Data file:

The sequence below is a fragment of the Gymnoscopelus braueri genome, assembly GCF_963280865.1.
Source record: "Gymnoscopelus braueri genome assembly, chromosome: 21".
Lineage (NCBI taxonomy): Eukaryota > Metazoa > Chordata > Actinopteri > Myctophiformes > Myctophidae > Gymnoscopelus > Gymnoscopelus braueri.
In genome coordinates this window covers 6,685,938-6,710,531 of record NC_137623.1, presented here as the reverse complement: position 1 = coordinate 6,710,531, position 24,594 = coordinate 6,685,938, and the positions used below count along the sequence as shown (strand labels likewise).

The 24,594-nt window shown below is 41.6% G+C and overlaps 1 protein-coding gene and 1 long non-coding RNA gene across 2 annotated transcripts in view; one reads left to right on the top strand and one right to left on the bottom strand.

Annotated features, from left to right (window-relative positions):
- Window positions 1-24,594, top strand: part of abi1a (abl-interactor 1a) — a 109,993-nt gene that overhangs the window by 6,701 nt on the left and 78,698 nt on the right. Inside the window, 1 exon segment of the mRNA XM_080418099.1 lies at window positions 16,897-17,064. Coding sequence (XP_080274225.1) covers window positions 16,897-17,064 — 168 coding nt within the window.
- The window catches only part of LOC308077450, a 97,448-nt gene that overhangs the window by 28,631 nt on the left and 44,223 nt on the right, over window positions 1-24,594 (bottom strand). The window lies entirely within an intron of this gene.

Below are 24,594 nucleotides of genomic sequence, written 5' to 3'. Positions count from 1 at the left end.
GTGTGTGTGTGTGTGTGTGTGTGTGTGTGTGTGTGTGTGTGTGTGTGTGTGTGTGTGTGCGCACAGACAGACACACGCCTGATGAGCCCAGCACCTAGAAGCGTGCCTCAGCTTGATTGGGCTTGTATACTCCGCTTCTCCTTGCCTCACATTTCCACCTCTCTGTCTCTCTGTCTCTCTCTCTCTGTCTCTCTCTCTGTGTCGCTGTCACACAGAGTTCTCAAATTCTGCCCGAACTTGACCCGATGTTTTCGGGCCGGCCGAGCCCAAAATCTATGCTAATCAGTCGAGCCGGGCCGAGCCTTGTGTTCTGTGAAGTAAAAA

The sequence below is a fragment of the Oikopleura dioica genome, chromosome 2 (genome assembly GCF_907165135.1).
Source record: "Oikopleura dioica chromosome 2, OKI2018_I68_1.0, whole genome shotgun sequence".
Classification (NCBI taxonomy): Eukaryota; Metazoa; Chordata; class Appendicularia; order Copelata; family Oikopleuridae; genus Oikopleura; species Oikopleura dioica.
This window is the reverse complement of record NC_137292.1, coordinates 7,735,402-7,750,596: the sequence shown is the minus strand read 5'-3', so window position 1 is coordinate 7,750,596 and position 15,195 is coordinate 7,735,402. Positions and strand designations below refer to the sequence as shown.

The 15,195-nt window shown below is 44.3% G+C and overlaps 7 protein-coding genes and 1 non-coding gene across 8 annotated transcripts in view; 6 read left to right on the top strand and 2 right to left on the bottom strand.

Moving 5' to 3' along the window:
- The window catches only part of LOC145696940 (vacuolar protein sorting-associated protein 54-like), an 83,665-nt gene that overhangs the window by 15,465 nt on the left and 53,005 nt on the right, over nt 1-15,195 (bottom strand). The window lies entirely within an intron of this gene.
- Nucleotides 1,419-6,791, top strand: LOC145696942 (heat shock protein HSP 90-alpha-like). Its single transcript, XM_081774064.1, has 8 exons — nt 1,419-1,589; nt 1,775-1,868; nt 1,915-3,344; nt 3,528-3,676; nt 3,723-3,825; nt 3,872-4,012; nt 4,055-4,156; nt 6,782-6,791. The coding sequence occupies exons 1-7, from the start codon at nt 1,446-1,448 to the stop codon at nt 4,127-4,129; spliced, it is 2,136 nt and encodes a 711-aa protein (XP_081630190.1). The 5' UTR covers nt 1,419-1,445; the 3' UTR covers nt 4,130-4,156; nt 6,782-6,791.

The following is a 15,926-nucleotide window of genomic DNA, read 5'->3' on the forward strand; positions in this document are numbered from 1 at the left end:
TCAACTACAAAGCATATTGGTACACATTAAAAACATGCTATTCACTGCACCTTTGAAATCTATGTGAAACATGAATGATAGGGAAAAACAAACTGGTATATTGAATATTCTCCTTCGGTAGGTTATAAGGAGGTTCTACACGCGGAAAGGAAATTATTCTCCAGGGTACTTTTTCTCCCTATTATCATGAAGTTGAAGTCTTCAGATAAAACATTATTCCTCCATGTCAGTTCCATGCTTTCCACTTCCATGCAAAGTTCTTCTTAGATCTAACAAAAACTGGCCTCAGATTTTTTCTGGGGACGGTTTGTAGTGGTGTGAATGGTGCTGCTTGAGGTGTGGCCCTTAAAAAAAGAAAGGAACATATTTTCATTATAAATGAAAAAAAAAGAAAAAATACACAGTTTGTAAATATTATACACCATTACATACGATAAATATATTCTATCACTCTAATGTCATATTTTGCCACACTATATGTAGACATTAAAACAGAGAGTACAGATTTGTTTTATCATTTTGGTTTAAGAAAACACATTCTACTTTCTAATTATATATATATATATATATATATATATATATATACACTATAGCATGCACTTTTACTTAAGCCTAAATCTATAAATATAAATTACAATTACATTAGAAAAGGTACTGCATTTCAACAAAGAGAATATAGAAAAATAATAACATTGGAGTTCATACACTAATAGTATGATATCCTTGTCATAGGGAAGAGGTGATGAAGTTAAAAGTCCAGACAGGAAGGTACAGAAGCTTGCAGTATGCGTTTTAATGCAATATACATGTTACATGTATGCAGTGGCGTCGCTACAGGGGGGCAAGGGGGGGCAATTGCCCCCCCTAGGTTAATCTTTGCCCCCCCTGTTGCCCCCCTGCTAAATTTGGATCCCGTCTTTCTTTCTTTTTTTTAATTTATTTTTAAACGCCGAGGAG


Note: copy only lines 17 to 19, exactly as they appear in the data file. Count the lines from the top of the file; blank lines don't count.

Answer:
- The window catches only part of LOC145696940 (vacuolar protein sorting-associated protein 54-like), an 83,665-nt gene that overhangs the window by 15,465 nt on the left and 53,005 nt on the right, over nt 1-15,195 (bottom strand). The window lies entirely within an intron of this gene.
- Nucleotides 1,419-6,791, top strand: LOC145696942 (heat shock protein HSP 90-alpha-like). Its single transcript, XM_081774064.1, has 8 exons — nt 1,419-1,589; nt 1,775-1,868; nt 1,915-3,344; nt 3,528-3,676; nt 3,723-3,825; nt 3,872-4,012; nt 4,055-4,156; nt 6,782-6,791. The coding sequence occupies exons 1-7, from the start codon at nt 1,446-1,448 to the stop codon at nt 4,127-4,129; spliced, it is 2,136 nt and encodes a 711-aa protein (XP_081630190.1). The 5' UTR covers nt 1,419-1,445; the 3' UTR covers nt 4,130-4,156; nt 6,782-6,791.

The following is a 15,926-nucleotide window of genomic DNA, read 5'->3' on the forward strand; positions in this document are numbered from 1 at the left end: